Silicon Valley is filled with launches. We are a hotbed of new ways of thinking, new forms of work, new technologies and new products. Entrepreneurs flock to this area to take advantage of a diverse, intellectual and risk-taking labor pool. The Valley has start-up think tanks and incubators around every corner. If you want to launch something, bring your ideas and sweat equity to the Bay Area. But, when you get here don’t assume you have all it takes with just a mighty good idea.
Launching is not equal to success. One out of every ten products is successful, and even, that success is defined quite narrowly. How can a company increase its odds of not only launching a product that makes money but also ramping a product that grows rapidly in revenue and profitability? Much of the success of course is due to the product idea itself. That, in turn has everything to do with the brilliance of the invention and the knowledge of the market.
But marketing and innovation are like a two-legged stool. The third leg that is often shorter than the others is execution. The saying that “God is in the details” holds true when it comes to getting a new product out of the door in a state that will allow for a high quality ramp. Let’s get practical about what this means in a product development setting.
1. Start with the end in mind — When a product development effort begins, it is often centered around getting two or three prototypes to work. That, of course, is necessary but not sufficient. Shortly after a concept is built the team should be considering the implications of scale. Handy tickler questions are:
- What is the volume expectation? Tooling decisions should be made early. Tooling is typically on the critical path. Designing for plastic/metal molding or sheet metal fabrication processes early will save time and money.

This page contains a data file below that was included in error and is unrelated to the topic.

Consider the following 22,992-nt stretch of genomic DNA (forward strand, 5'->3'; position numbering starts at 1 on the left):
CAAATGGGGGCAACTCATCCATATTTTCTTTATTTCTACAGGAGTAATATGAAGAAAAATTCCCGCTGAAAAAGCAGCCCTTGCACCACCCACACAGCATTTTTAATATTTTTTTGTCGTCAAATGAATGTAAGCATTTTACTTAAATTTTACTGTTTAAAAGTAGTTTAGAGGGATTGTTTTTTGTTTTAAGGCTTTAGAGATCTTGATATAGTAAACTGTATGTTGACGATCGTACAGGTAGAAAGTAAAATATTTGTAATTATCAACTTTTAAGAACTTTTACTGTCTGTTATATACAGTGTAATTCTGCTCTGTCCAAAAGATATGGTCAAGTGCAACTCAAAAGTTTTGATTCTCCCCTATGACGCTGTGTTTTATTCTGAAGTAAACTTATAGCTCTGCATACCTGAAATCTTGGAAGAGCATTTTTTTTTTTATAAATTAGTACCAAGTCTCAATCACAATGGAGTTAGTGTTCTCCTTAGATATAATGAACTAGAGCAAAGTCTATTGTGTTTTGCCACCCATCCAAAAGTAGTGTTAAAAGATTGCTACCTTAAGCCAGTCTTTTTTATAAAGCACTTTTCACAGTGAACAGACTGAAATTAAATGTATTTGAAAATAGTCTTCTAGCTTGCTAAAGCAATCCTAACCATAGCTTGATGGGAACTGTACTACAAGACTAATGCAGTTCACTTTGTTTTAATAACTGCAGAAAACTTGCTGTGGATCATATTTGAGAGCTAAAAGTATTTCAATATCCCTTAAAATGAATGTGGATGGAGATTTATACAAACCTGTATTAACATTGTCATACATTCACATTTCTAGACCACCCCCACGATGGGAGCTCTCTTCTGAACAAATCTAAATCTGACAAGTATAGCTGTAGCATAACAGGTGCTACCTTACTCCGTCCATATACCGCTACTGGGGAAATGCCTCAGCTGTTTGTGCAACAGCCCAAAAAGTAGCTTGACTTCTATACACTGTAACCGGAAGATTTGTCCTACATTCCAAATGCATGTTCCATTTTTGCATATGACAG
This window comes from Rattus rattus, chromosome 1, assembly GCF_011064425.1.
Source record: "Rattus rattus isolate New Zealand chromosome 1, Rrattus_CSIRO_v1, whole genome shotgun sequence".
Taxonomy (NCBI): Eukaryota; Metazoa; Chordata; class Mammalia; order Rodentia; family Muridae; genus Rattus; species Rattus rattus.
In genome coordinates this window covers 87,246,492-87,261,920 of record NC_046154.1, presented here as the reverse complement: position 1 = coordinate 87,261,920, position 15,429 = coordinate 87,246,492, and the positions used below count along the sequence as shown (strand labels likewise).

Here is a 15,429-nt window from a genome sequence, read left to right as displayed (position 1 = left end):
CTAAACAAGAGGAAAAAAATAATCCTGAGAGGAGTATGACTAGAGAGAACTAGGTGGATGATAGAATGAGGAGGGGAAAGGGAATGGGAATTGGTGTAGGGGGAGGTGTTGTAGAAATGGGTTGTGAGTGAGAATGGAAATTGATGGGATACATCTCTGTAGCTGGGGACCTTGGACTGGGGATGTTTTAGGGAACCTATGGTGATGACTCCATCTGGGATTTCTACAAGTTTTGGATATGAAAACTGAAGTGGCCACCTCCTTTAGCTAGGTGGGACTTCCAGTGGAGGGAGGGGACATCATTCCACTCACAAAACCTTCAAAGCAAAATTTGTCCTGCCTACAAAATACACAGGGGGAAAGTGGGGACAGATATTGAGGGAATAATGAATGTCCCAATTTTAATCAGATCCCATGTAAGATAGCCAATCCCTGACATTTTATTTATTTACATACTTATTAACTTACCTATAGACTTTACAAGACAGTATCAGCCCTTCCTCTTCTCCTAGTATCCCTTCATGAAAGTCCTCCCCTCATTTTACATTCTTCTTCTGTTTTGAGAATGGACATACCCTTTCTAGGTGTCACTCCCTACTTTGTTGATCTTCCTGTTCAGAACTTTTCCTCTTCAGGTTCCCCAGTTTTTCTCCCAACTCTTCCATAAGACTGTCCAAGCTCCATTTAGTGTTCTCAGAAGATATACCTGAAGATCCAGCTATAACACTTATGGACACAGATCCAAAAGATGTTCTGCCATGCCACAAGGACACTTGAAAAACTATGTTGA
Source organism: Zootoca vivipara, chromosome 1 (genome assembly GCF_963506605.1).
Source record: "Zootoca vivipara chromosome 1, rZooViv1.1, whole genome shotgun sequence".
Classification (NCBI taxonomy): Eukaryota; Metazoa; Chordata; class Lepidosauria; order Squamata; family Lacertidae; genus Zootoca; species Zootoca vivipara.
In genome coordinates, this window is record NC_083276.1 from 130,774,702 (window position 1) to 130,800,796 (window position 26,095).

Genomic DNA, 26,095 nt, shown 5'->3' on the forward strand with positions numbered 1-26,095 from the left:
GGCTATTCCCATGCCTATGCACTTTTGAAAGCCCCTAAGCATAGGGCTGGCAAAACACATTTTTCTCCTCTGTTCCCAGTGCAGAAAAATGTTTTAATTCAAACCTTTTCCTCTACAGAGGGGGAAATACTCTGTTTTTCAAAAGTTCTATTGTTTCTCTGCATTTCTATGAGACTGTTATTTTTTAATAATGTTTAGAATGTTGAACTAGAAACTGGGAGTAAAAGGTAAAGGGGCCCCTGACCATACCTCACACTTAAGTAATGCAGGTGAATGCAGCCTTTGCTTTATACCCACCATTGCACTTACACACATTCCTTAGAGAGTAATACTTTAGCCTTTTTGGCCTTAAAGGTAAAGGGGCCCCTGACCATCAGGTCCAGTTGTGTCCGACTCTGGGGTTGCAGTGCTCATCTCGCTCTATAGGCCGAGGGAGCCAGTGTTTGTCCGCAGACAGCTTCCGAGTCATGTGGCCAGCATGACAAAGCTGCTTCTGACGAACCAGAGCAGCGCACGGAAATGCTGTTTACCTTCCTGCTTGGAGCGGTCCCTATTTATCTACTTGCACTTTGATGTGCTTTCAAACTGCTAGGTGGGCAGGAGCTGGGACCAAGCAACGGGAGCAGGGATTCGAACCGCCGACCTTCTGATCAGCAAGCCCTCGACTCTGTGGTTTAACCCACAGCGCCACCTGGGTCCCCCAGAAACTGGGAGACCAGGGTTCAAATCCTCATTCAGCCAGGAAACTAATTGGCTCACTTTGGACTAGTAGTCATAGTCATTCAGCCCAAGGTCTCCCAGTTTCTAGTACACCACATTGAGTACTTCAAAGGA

- What does this product need to cost in order to get to the volumes anticipated? Targeting cost at an early stage will aim you at the right supply chain, material and packaging choices.
- How will this product be used? And therefore what design margin should be used to be certain that quality expectations are met? This drives design verification test (DVT) and highly accelerated life test (HALT) decisions and likely drives material choices.
- Given the volume and cost requirements, how will this product be built? How quickly do cost targets need to be met? This drives supplier and tooling decisions.
- Where is the market? Is this a product for a global market or will the customers be concentrated locally? Could this change over time? This drives supplier and distribution channel decisions.
2. Engage a cross-functional team — Bring in an expert in manufacturing processes to work alongside the development team. While a great product is the foundation for success, the house is built with cross-functional cooperation. Bringing a quality product to the customer at the right price point with predictability takes a team. Putting the “full monty” in place early sounds expensive but it doesn’t have to be.
A very small team of experienced operations leaders can connect you with an array of outside services that will offer early fabrication, tooling, design for manufacturing and test (DFM/DFT), logistics and packaging expertise. These leaders should be practical, hands on people who will engage in the day-to-day problem solving. At the same time, the right people will be well-connected and will know what they don’t know — they will find the experts using contract manufacturers or consultants. Paying for services amortized into part cost or paying for help by the hour will keep costs down while getting you the help you need.